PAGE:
New law permits students to carry non-lethal weapons on college and university campuses

Monday, July 8, 2024


According to anecdotal evidence, for decades, college and university students have carried pepper sprayers, sometimes even tasers. The trend was prompted by an increase in campus shootings and violent crimes, locally a concern since a hostage and shooting situation on Dyersburg State Community College’s campus in 2003.

Until now, carrying such non-lethal weapons onto campuses has been illegal in Tennessee. However, as of July 1, 2024, the law changed, and now, students and staff may carry any non-lethal weapons.

The state’s General Assembly passed the Laken Riley Act of 2024, HB1909, March 28 this year, and Governor Bill Lee signed it into law. It not only permits adult students to carry non-lethal weapons onto campuses, but it also prohibits higher ed institutions from prohibiting their carry. There are a few exceptions: institutions may ban these weapons in a building or site with armed guards, at a building or site which by contract forbids the practice, or on a campus which houses a pre-K-12 school.

The new law says that it “defines a ‘non-lethal weapon’ as pepper spray, a pepper spray gun, pepper gel, mace, a stun gun, an electronic control device, or other conducted energy device.”

The legislation states, “A public college or university or other public institution of higher education, shall not prohibit an adult person, including, but not limited to, a staff member, student, employee, and other adult person lawfully present on the property of the college, university, or institution from carrying a non-lethal weapon for purposes of self-defense when in any building or bus, on the campus, grounds, recreation area, athletic field, or any other property owned, operated, or while in use by any college or university board of trustees, regents, or directors for the administration of any public higher educational institution.”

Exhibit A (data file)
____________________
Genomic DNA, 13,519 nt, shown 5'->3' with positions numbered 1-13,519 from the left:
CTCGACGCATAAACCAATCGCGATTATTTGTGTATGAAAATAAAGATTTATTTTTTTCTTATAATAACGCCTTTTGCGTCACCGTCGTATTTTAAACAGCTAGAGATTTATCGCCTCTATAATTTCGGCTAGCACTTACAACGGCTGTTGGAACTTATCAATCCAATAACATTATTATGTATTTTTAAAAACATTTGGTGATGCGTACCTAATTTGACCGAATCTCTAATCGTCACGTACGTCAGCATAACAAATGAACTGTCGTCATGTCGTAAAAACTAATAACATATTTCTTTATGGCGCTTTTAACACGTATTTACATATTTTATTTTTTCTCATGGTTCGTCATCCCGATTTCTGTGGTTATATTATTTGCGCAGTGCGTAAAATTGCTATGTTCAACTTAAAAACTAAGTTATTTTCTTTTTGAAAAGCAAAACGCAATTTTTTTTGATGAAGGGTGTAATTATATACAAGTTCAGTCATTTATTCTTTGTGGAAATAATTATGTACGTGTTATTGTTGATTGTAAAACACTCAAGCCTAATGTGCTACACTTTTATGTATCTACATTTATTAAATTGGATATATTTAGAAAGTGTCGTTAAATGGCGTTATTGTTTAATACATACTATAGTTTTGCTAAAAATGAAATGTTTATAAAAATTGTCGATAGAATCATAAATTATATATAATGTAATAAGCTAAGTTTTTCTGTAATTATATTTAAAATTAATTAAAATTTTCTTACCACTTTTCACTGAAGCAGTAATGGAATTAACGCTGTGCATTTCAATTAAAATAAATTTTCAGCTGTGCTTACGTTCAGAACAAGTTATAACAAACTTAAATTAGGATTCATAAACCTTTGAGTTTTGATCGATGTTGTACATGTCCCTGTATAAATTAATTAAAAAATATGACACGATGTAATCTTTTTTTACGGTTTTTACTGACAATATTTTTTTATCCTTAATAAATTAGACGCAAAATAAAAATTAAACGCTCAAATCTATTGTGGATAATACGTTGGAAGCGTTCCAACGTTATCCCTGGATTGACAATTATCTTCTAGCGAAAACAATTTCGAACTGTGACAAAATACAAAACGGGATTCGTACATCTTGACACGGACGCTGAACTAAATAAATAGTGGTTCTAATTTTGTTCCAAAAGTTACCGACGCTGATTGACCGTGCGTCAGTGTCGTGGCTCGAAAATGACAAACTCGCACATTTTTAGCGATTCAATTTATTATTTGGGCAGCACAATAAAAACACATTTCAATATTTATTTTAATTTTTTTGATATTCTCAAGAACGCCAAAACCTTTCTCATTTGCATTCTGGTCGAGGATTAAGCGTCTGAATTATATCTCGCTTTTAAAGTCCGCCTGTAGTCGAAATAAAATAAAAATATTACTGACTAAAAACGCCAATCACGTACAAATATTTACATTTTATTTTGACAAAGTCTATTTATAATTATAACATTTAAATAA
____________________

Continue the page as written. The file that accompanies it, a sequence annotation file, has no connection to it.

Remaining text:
We reached out for reactions from the Tennessee College of Applied Technology (TCAT) Northwest and Dyersburg State Community College (DSCC)

TCAT Northwest President Dr. Youlanda Jones stated, “Safety and security is a priority at all TCAT campuses. Even with the new law,” she continued, “our policy remains the same: keep faculty, staff, and students safe at all time.”

She added that TCAT’s current measures already provide safety at TCAT and said that the new law represents no great change. She said the law better defines the legality of such practice.

DSCC President Dr. Scott Cook likewise stated, “Safety and security are our top priorities and we really don’t anticipate any concerns with the law.” He also said that their on-campus Chief of Police Michael Peeler expressed no concerns. Although DSCC has its own armed police force, the carrying of non-lethal weapons will be allowed.

He said that the law represents no great change, that the move is part of the security evolution on campuses. “There was a time with no weapons on campus,” he stated. “Then you could keep a weapon in your locked vehicle.” This applied to students and faculty. In April, Governor Bill Lee enacted a law allowing full-time employees to carry concealed handguns on campuses. Cook said that full-time staff there have to register their intent to carry with campus security.

According to “Campus Safety Magazine,” as of April 2024, 11 states allow some sort of gun carry, and the number appears to be growing.

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